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Michael Hudson On CounterPunch: Why the U.S. has Launched a New Financial World War – and How the Rest of teh World Will Fight Back

18 Oct

Why the U.S. has Launched a New Financial World War — And How the the Rest of the World Will Fight Back

By MICHAEL HUDSON

“Coming events cast their shadows forward.”

– Goethe

What is to stop U.S. banks and their customers from creating $1 trillion, $10 trillion or even $50 trillion on their computer keyboards to buy up all the bonds and stocks in the world, along with all the land and other assets for sale in the hope of making capital gains and pocketing the arbitrage spreads by debt leveraging at less than 1 per cent interest cost? This is the game that is being played today.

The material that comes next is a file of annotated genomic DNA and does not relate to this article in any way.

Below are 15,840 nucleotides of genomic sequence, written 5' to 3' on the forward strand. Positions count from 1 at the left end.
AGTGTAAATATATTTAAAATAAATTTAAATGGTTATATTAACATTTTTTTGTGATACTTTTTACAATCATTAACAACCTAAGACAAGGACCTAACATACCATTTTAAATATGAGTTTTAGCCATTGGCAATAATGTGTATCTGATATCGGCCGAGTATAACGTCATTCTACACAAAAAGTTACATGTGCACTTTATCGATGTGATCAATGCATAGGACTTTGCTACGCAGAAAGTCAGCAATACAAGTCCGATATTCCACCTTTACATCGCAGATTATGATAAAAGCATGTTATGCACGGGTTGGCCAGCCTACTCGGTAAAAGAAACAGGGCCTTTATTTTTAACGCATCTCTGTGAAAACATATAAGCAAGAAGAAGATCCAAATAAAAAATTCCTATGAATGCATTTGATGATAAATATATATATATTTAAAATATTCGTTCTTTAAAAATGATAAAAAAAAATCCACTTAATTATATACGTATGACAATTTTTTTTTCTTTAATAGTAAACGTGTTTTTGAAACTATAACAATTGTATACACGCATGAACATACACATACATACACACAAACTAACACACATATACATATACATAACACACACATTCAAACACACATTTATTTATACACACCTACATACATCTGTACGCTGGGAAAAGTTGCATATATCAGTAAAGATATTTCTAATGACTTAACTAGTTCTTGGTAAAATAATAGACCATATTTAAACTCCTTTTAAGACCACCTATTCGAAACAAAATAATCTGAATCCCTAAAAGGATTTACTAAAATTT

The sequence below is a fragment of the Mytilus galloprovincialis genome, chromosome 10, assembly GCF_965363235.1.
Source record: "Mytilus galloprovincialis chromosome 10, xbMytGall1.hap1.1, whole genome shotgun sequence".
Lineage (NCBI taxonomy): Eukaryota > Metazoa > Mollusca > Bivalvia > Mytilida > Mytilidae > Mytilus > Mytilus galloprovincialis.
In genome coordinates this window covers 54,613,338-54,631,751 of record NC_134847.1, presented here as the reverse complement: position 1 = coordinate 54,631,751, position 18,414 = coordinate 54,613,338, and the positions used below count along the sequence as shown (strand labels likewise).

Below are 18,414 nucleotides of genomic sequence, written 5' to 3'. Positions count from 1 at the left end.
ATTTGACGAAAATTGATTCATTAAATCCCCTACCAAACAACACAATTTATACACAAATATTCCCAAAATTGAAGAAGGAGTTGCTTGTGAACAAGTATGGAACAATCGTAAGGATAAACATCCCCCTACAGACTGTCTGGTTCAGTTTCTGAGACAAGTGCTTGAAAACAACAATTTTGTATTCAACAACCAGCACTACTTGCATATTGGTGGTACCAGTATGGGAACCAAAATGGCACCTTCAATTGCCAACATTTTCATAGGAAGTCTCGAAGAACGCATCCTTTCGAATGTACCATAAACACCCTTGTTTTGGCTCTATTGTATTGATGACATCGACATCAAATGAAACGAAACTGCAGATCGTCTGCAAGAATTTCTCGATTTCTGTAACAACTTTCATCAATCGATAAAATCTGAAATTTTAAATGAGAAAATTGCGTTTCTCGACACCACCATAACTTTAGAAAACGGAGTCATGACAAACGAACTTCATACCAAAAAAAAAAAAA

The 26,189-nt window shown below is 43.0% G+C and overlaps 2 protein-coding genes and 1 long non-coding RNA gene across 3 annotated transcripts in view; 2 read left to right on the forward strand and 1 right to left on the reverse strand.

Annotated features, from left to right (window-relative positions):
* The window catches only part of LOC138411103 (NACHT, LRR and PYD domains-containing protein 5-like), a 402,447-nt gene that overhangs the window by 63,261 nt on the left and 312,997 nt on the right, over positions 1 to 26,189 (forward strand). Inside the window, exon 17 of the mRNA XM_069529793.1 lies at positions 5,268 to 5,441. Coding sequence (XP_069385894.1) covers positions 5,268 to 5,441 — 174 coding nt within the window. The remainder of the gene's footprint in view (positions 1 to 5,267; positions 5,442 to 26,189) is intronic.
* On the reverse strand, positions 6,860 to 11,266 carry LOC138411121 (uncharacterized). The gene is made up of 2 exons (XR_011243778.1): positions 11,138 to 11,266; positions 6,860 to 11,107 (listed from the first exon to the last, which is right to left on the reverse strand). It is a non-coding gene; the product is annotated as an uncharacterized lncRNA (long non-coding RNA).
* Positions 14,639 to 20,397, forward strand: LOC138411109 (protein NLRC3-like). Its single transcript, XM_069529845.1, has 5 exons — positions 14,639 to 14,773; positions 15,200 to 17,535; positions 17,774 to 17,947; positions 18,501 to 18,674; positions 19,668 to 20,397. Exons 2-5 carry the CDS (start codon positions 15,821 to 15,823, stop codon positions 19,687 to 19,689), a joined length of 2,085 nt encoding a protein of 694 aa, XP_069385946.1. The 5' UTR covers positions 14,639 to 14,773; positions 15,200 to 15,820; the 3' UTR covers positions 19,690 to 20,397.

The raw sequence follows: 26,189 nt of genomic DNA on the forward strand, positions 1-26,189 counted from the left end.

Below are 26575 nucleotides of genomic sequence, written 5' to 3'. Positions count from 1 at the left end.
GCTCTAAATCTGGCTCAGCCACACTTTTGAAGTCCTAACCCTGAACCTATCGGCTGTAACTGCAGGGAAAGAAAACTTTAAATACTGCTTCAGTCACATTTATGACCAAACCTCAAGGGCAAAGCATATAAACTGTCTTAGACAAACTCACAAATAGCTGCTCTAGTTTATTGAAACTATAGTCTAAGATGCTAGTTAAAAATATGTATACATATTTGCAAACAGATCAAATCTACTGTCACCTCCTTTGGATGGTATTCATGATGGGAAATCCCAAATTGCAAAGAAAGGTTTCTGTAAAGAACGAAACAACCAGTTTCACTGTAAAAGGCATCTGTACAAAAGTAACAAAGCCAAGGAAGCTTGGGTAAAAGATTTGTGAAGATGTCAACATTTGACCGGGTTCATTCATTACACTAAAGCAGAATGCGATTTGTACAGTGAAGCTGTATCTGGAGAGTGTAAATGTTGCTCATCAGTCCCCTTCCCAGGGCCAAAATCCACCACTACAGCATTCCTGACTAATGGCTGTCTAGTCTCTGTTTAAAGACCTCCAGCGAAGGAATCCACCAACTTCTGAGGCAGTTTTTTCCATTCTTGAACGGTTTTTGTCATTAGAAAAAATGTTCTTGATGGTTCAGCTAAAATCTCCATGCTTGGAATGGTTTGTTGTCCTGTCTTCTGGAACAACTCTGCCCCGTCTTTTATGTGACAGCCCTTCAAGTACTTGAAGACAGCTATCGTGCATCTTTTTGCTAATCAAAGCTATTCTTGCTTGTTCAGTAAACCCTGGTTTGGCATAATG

Finance is the new form of warfare – without the expense of a military overhead and an occupation against unwilling hosts. It is a competition in credit creation to buy foreign resources, real estate, public and privatized infrastructure, bonds and corporate stock ownership. Who needs an army when you can obtain the usual objective (monetary wealth and asset appropriation) simply by financial means? All that is required is for central banks to accept dollar credit of depreciating international value in payment for local assets. Victory promises to go to whatever economy’s banking system can create the most credit, using an army of computer keyboards to appropriate the world’s resources. The key is to persuade foreign central banks to accept this electronic credit.